Friday, November 22, 2013

Nikon V1 & why I probably won't need to re-purchase a Leica X1

The red 30-110mm zoom is mounted here.
 Because I am a certified camera nut, I had to buy a Nikon V1 [w/10-30mm lens kit] when the camera basically failed in the marketplace and Nikon dumped the J1 & V1 at bargain prices. That was nearly a year ago. Since then I've kept the camera and used it for this and that but never "seriously" as a go-to camera. It was more of a curiosity. Its user interface is challenging, its controls are sub-standard. It doesn't shoot auto-bracketed shots [note: If you shoot a lot of HDR, it's not the camera for you - also note it doesn't have a built in flash and will only take proprietary flash systems from Nikon]. BTW I don't use a flash much. Once you figure out how to set it (I have it set up internally to shoot in Aperture Priority mode (there is no real mode dial - it is electronic, internal), [Fine JPG with normal color setting and ISO to float up to 400 on demand (always shooting wide open), auto white balance], however, it takes great photos. Let me say that again, because it's important. The camera just plain takes great photos. Oh yeah, and it's lightening quick. Its focus is very, very quick and it is a very responsive camera. The lenses are tack sharp.
Baby hawk floundering around when I got home from the grocery. The V1 with 30-110 @ 110, obtained focus quickly and nailed the shots in low light, winter-like weather like a pro.
More so than any point and shoot I've ever owned. It is quick. Point and shoots don't have decent viewfinders. This one does. The built in viewfinder is very competent. All metal. Mechanical shutter. (unlike the J1, which is plastic, has an electronic shutter and no viewfinder) Because it's a pain to use the menu system (it is not like Nikon's better point and shoots or their DSLRs, it is dumbed down) I figured it would fail for me, however, just like it did in the marketplace.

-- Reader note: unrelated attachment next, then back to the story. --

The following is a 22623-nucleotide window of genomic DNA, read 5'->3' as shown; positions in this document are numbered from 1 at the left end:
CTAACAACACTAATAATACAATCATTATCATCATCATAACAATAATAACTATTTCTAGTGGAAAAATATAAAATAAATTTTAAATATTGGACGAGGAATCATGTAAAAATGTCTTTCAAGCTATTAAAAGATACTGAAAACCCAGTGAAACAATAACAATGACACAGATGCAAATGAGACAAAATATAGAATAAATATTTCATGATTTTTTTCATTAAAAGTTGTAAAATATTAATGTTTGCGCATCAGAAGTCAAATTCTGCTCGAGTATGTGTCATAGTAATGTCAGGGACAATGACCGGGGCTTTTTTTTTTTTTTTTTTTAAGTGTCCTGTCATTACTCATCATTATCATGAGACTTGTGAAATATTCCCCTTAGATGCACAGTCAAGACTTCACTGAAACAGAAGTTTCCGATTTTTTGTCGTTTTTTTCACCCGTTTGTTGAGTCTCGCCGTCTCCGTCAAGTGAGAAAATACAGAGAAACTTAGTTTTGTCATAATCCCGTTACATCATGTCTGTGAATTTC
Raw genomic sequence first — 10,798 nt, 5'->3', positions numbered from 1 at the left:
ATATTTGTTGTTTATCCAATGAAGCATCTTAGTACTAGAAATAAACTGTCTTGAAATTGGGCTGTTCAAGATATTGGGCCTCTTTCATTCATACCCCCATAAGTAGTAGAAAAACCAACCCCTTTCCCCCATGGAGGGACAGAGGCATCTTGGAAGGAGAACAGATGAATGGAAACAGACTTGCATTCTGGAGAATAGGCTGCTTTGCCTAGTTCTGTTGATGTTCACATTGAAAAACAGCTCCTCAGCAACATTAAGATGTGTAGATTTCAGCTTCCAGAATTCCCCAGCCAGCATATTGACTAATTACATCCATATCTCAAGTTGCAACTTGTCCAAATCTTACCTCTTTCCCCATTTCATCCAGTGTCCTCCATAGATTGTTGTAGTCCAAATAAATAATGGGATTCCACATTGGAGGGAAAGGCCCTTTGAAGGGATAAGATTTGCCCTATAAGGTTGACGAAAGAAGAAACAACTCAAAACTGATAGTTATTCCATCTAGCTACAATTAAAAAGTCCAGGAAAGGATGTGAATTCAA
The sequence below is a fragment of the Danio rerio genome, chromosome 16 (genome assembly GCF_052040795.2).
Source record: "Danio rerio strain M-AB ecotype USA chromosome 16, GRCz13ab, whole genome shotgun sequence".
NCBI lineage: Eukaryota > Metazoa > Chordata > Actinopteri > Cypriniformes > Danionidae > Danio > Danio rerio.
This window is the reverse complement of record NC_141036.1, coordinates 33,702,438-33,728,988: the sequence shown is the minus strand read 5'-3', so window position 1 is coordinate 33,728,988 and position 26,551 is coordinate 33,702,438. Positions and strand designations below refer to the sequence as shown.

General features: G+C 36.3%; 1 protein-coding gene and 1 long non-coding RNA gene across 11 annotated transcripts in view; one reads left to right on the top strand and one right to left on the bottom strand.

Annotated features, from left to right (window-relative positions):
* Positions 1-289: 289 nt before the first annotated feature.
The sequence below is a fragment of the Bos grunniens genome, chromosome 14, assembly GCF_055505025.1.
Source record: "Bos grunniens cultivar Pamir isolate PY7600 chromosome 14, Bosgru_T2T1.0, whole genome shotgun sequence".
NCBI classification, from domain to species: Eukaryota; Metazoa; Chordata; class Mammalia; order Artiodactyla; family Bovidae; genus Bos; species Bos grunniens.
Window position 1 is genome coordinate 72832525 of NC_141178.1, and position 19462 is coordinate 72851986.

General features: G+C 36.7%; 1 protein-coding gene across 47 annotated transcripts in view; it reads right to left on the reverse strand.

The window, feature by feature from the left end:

The 10-30mm kit lens
This is a crop. With poor lighting and fairly low ISO the stabilization did a great job.
 But as I took more photos with it and well, after I had it set where I wanted it, I didn't need to change it much because it always seemed to take great photos. Well saturated, sharp, noise free and very useable right out of the very quick and very responsive camera. Often I'll have to shoot raw and post process to get a useable photo even with good cameras but I noticed everything I shot with the V1 came out outstanding. Because it's a consumer camera and not a pro, it's colors are sharp and jacked up a bit already. The photos pop even at standard setting, which is kinda normal for low end Nikons. One of my all time favorites is the D40 and it had a lot of pop. That can be bad but in this case, like the Leica guys, the Nikon guys and I agree on what a photo should look like. More and more I used it for my everyday needs. I then found a zoom [30-110mm (x 2.7 crop factor)] really cheap (it was red and my camera was black, so?) and began shooting with it and now it is my favorite lens. It renders colors amazingly well. I've now ordered a couple of used or refurbished primes and I'm not only going to enjoy keeping the V1, but it's going to be one of my "go-to's" for photography outings.